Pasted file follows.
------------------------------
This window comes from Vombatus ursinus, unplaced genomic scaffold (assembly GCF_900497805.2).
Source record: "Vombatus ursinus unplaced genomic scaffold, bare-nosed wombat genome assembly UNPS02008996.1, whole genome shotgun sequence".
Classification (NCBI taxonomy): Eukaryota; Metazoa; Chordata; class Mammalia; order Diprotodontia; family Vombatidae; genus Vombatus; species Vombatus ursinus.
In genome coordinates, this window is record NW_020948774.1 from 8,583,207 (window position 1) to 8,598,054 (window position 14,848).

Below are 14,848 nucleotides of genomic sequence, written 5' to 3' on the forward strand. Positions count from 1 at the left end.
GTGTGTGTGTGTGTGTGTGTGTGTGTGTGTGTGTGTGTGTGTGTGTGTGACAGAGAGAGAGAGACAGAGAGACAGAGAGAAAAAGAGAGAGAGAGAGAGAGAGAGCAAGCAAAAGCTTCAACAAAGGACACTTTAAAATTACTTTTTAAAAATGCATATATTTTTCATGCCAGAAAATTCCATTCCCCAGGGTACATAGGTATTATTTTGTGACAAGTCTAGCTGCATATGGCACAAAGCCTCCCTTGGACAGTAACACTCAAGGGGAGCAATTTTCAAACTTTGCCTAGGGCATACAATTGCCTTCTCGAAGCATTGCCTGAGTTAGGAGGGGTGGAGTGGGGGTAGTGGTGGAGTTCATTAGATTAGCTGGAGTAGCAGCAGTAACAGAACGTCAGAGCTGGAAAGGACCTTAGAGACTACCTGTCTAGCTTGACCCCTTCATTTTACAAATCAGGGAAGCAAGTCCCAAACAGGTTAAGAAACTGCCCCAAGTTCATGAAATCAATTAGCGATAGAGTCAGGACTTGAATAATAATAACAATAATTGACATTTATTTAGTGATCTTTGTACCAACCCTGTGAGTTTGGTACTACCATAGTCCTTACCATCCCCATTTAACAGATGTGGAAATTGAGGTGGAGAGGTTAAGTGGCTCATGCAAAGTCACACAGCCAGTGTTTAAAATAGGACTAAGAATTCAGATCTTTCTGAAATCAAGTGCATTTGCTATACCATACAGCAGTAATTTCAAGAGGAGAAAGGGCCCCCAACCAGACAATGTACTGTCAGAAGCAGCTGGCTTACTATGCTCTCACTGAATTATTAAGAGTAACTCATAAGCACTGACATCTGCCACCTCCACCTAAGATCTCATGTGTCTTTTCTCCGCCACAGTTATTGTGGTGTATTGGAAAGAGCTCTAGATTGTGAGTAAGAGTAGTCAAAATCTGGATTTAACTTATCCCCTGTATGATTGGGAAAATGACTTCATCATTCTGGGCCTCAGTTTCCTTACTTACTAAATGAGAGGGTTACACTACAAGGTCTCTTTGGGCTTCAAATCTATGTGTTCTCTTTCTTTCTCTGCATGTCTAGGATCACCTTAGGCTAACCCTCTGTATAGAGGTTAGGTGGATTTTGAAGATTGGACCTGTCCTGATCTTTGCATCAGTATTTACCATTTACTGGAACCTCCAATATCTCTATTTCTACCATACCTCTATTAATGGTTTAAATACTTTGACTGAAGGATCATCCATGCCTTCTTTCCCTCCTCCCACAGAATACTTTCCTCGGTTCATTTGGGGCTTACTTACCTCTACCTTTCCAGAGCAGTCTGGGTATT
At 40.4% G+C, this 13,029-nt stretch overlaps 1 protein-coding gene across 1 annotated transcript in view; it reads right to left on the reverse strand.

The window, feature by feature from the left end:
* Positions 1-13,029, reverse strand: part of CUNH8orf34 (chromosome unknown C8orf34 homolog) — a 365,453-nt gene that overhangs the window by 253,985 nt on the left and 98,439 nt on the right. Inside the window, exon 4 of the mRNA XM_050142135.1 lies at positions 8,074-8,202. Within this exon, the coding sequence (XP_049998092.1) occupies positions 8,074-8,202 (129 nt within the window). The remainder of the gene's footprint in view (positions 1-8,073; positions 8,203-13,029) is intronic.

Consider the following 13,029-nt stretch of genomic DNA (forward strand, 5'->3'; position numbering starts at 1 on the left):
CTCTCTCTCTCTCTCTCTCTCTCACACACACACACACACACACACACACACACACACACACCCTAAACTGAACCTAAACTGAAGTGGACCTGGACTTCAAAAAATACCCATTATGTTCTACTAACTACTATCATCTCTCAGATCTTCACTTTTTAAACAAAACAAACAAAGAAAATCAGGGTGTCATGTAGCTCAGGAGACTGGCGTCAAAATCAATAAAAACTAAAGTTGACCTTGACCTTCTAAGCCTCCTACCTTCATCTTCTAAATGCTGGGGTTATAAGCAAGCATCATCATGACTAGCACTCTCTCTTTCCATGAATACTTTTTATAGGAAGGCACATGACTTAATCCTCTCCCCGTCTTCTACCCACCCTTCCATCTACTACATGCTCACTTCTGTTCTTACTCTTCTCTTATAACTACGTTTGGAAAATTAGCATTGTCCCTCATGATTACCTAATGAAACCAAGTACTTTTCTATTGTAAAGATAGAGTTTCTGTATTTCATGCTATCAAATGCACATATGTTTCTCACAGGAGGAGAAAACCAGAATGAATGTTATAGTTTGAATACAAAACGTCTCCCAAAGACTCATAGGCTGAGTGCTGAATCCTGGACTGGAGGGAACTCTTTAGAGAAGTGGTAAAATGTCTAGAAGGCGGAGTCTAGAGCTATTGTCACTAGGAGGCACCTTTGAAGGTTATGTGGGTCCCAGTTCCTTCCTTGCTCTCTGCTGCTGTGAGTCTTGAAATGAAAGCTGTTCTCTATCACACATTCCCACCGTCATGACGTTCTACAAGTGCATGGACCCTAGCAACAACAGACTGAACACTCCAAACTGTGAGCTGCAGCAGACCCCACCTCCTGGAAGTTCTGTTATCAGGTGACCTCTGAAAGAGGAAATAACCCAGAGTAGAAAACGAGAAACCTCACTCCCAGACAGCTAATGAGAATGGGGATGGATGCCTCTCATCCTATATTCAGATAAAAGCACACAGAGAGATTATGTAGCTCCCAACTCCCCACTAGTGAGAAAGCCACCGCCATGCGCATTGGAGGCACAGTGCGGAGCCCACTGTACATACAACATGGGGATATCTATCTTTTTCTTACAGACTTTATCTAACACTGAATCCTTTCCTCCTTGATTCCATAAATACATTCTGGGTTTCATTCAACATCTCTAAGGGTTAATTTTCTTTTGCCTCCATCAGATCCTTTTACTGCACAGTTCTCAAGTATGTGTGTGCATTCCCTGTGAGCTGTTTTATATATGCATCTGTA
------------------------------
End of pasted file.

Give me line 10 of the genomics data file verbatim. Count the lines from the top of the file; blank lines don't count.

Consider the following 13,029-nt stretch of genomic DNA (forward strand, 5'->3'; position numbering starts at 1 on the left):